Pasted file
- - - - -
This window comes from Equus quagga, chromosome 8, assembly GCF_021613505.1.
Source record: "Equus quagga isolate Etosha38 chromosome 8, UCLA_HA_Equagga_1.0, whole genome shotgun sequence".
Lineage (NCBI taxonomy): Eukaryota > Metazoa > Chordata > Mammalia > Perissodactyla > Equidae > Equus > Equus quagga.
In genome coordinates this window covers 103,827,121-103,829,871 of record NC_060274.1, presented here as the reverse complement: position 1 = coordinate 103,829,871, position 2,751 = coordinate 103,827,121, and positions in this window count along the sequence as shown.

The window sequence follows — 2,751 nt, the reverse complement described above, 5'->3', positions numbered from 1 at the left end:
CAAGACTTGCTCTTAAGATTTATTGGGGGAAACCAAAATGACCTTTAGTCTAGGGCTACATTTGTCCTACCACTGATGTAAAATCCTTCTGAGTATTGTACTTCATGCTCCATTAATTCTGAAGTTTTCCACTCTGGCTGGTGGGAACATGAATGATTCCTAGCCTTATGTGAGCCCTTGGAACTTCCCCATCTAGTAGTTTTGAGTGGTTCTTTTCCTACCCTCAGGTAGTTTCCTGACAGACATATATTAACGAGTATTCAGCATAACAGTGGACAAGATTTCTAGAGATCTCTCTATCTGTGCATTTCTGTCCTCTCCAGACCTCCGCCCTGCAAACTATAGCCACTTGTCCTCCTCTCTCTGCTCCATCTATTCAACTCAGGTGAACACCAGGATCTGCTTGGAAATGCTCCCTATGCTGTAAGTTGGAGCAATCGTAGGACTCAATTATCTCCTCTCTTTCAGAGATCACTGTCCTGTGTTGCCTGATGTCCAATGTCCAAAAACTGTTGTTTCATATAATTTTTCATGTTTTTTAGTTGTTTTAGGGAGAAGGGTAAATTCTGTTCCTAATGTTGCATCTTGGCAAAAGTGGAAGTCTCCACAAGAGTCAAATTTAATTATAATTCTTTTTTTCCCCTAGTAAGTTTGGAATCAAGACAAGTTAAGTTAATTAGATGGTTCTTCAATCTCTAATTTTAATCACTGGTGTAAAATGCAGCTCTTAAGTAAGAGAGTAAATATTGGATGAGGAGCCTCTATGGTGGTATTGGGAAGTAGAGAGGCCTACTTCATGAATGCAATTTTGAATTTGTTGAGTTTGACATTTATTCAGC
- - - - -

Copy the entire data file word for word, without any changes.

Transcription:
This window comes from Equus quagga, chromosome 8, assembly GCF_021613505.1.
Source record: "Equus quagga isolate Etosha38 chromosome 8, UCLA_HA_Equagga_1.0, whole genome shotgun sequence".
Lineage (NCBI taxonomy): Eukaryota > Metazoa > Chordata > Mammalia > Perissodactyla > Equidae > Equus > Equus quagga.
In genome coordinates this window covers 103,827,121-103,829,871 of record NC_060274.1, presented here as the reverse complement: position 1 = coordinate 103,829,871, position 2,751 = coordinate 103,827,121, and positions in this window count along the sequence as shown.

The window sequence follows — 2,751 nt, the reverse complement described above, 5'->3', positions numbered from 1 at the left end:
CAAGACTTGCTCTTAAGATTTATTGGGGGAAACCAAAATGACCTTTAGTCTAGGGCTACATTTGTCCTACCACTGATGTAAAATCCTTCTGAGTATTGTACTTCATGCTCCATTAATTCTGAAGTTTTCCACTCTGGCTGGTGGGAACATGAATGATTCCTAGCCTTATGTGAGCCCTTGGAACTTCCCCATCTAGTAGTTTTGAGTGGTTCTTTTCCTACCCTCAGGTAGTTTCCTGACAGACATATATTAACGAGTATTCAGCATAACAGTGGACAAGATTTCTAGAGATCTCTCTATCTGTGCATTTCTGTCCTCTCCAGACCTCCGCCCTGCAAACTATAGCCACTTGTCCTCCTCTCTCTGCTCCATCTATTCAACTCAGGTGAACACCAGGATCTGCTTGGAAATGCTCCCTATGCTGTAAGTTGGAGCAATCGTAGGACTCAATTATCTCCTCTCTTTCAGAGATCACTGTCCTGTGTTGCCTGATGTCCAATGTCCAAAAACTGTTGTTTCATATAATTTTTCATGTTTTTTAGTTGTTTTAGGGAGAAGGGTAAATTCTGTTCCTAATGTTGCATCTTGGCAAAAGTGGAAGTCTCCACAAGAGTCAAATTTAATTATAATTCTTTTTTTCCCCTAGTAAGTTTGGAATCAAGACAAGTTAAGTTAATTAGATGGTTCTTCAATCTCTAATTTTAATCACTGGTGTAAAATGCAGCTCTTAAGTAAGAGAGTAAATATTGGATGAGGAGCCTCTATGGTGGTATTGGGAAGTAGAGAGGCCTACTTCATGAATGCAATTTTGAATTTGTTGAGTTTGACATTTATTCAGC